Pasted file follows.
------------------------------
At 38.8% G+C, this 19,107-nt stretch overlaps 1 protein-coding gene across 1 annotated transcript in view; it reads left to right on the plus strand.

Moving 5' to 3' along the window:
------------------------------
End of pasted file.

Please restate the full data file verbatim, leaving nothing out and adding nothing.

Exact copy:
At 38.8% G+C, this 19,107-nt stretch overlaps 1 protein-coding gene across 1 annotated transcript in view; it reads left to right on the plus strand.

Moving 5' to 3' along the window: